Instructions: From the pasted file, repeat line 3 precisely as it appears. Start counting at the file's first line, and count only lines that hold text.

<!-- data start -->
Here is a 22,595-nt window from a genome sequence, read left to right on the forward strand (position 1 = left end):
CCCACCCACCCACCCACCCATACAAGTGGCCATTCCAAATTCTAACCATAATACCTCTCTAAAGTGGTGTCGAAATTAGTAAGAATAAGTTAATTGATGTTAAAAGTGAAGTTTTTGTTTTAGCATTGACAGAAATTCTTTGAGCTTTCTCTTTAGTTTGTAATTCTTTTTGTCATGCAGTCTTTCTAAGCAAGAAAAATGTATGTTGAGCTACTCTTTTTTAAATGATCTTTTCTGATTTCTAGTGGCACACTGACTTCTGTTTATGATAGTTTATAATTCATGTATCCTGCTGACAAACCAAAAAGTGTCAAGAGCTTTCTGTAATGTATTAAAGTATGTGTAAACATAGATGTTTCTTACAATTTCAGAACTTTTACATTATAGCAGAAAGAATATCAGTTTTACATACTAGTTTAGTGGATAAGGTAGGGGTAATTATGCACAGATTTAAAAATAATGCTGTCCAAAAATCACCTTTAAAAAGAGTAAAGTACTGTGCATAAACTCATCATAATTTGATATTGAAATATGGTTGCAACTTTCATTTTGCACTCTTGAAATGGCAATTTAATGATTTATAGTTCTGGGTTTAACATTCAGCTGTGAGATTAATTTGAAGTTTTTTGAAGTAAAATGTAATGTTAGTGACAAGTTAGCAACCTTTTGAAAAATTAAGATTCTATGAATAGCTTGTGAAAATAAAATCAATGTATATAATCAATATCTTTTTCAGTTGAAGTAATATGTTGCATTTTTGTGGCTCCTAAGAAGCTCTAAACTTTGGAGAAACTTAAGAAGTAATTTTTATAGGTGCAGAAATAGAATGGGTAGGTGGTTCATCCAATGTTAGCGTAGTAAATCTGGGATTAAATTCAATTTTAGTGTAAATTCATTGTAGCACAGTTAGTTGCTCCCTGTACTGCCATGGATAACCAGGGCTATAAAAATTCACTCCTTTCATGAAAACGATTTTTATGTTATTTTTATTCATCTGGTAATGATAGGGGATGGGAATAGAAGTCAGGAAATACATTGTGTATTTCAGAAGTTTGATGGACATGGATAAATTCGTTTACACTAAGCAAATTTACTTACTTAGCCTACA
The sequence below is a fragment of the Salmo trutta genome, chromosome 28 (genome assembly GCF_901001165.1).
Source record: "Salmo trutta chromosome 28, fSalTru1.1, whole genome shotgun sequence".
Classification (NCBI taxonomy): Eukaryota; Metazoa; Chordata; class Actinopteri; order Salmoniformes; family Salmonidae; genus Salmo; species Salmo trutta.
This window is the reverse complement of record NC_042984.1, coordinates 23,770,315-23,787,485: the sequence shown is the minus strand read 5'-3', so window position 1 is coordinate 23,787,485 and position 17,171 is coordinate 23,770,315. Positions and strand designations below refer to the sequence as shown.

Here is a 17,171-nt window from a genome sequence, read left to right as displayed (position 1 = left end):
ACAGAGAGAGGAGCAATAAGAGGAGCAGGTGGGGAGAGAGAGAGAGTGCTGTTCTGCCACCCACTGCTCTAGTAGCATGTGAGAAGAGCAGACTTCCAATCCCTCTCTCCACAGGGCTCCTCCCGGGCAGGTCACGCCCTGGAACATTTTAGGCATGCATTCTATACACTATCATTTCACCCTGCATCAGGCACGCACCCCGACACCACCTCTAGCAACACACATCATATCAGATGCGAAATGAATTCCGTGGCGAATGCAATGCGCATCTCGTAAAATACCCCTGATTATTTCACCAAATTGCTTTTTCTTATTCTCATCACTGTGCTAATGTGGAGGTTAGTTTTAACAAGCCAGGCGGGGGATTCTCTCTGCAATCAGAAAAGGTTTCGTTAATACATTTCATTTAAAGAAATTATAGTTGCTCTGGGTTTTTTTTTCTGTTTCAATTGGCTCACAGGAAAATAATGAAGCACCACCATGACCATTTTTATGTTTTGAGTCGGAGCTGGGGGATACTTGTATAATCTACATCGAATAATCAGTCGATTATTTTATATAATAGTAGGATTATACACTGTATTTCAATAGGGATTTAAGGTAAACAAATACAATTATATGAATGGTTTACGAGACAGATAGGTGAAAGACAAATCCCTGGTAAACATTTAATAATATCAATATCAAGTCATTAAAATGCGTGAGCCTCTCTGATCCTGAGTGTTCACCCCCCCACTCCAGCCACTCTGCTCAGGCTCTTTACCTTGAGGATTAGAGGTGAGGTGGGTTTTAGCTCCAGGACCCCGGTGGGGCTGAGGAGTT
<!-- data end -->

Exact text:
The sequence below is a fragment of the Salmo trutta genome, chromosome 28 (genome assembly GCF_901001165.1).